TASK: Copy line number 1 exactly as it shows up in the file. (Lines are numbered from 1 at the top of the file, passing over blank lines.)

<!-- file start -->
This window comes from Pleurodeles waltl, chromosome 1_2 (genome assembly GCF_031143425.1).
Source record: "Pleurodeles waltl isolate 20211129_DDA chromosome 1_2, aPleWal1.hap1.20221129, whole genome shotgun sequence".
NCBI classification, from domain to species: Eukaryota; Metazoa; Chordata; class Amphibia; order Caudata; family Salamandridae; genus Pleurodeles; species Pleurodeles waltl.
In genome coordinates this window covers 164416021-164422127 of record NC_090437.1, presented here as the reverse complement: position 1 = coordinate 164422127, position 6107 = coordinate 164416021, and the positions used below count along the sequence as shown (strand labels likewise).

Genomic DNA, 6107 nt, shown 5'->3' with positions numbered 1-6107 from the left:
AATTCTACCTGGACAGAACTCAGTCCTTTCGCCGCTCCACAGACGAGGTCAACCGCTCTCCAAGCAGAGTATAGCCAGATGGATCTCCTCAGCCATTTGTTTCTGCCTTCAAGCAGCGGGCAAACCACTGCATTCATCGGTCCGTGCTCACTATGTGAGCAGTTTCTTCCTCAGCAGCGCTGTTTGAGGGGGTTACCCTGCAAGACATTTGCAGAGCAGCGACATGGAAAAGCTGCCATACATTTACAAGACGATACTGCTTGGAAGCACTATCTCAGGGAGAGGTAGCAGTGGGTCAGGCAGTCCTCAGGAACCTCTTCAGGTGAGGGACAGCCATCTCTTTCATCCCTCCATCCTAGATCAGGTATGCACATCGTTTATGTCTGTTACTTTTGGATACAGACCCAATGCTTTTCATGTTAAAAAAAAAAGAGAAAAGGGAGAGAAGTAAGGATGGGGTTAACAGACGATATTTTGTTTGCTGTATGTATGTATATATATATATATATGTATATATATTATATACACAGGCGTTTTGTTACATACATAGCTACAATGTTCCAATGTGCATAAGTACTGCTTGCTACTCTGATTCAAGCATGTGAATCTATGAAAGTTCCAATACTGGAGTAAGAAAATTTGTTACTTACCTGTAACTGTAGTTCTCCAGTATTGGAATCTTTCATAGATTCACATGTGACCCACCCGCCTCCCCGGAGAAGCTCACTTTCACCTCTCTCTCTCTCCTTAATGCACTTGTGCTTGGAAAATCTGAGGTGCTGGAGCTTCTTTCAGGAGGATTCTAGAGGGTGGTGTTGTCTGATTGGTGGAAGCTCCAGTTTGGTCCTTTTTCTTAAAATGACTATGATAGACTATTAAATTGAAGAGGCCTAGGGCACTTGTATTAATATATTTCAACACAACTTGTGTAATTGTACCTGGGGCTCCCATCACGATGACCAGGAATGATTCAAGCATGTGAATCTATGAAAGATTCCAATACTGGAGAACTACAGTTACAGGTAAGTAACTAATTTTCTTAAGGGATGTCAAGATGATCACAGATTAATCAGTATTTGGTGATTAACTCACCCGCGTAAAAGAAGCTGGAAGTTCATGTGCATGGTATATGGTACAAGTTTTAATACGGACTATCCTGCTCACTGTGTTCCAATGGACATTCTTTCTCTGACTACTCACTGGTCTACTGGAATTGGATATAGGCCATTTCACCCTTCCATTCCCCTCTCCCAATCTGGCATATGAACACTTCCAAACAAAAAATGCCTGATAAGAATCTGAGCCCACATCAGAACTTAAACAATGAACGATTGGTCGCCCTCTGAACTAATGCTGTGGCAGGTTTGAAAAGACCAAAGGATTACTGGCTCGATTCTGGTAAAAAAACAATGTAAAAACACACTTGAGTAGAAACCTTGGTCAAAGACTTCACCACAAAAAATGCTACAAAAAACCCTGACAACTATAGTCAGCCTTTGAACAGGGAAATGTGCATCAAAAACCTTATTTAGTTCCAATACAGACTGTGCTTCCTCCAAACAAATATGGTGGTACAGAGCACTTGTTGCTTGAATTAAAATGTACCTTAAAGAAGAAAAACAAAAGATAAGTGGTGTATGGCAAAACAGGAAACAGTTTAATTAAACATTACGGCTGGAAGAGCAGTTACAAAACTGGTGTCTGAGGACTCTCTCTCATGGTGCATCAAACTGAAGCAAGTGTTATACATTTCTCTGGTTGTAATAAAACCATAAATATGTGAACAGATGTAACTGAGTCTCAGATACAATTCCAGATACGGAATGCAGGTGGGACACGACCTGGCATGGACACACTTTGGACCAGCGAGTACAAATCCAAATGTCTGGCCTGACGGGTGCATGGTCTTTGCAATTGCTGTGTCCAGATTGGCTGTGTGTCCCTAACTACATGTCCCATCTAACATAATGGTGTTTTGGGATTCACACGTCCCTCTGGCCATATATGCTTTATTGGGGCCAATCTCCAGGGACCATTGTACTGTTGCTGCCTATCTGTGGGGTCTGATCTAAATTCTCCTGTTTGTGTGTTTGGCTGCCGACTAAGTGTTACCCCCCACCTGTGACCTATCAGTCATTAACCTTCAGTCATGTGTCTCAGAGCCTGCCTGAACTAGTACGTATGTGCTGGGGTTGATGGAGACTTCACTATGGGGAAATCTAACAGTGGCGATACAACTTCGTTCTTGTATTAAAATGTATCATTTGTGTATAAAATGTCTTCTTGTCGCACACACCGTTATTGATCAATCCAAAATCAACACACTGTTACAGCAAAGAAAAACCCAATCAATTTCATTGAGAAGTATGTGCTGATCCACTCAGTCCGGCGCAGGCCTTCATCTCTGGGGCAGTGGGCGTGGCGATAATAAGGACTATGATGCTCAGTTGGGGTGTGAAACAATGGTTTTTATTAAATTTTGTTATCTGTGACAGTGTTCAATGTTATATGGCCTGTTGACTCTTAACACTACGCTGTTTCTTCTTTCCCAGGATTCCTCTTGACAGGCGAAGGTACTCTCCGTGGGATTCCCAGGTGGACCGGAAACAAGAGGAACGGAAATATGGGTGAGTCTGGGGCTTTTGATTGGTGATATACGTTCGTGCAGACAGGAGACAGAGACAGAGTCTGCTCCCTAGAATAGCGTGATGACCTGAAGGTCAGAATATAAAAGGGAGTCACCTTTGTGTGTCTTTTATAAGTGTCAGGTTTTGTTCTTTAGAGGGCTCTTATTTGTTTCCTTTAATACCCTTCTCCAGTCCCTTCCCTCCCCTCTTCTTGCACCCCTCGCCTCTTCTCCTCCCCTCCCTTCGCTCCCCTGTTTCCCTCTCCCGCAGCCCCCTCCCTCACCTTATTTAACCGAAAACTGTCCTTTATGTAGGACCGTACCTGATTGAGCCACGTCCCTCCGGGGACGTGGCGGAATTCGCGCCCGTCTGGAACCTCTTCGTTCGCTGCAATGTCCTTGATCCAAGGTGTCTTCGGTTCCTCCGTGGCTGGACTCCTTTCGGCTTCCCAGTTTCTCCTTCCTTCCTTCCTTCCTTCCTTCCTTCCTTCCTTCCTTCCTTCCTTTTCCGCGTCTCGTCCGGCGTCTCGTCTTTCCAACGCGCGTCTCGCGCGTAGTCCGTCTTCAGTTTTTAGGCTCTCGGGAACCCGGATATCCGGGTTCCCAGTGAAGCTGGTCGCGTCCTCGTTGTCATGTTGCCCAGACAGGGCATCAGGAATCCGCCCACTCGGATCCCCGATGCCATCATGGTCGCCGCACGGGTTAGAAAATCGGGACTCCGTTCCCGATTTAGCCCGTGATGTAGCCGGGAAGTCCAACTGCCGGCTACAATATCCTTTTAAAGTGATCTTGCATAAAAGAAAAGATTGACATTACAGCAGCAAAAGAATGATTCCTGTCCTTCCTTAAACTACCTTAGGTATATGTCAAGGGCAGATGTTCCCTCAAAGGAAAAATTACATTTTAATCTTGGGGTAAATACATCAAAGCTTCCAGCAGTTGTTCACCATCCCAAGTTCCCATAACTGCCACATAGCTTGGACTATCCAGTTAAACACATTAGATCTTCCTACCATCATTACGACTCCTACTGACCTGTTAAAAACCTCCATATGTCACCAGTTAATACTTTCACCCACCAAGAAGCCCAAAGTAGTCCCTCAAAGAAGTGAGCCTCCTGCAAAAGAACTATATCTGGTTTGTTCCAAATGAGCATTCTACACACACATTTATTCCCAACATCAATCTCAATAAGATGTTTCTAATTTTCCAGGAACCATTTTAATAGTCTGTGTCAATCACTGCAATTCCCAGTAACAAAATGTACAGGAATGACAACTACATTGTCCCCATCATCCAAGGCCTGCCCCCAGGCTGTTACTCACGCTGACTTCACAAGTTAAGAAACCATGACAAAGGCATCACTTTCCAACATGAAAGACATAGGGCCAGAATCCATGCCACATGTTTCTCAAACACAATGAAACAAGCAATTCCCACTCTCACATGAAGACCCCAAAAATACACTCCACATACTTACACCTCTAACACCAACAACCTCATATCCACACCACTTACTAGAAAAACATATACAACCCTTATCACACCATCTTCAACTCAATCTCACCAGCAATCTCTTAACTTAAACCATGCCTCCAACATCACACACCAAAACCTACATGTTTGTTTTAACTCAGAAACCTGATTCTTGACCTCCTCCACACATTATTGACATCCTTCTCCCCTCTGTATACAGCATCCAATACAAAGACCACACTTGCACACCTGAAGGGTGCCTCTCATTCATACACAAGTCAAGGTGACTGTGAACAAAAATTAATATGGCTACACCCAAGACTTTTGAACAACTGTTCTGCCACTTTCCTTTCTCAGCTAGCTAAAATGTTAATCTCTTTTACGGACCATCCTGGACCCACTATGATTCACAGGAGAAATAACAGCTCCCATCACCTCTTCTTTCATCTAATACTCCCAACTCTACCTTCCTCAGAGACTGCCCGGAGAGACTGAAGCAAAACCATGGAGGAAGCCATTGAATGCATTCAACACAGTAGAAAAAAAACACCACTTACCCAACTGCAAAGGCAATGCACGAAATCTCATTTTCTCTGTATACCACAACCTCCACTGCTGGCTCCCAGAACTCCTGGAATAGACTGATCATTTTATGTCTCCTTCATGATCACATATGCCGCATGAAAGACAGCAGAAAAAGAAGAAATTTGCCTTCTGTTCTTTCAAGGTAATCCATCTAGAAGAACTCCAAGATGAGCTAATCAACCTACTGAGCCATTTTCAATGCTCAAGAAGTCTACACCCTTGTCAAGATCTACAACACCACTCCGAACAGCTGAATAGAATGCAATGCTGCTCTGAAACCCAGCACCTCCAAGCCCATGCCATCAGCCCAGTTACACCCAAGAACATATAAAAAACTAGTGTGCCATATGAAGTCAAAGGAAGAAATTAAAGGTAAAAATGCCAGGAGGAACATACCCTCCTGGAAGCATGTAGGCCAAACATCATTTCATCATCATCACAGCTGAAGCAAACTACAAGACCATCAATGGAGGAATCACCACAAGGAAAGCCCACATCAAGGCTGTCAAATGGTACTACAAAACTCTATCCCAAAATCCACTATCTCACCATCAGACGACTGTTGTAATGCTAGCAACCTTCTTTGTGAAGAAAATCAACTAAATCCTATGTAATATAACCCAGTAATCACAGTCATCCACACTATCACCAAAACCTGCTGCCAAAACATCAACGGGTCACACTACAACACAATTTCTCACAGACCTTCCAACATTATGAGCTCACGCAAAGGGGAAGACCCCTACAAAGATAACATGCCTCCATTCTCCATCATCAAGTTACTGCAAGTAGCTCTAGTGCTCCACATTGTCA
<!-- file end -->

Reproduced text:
This window comes from Pleurodeles waltl, chromosome 1_2 (genome assembly GCF_031143425.1).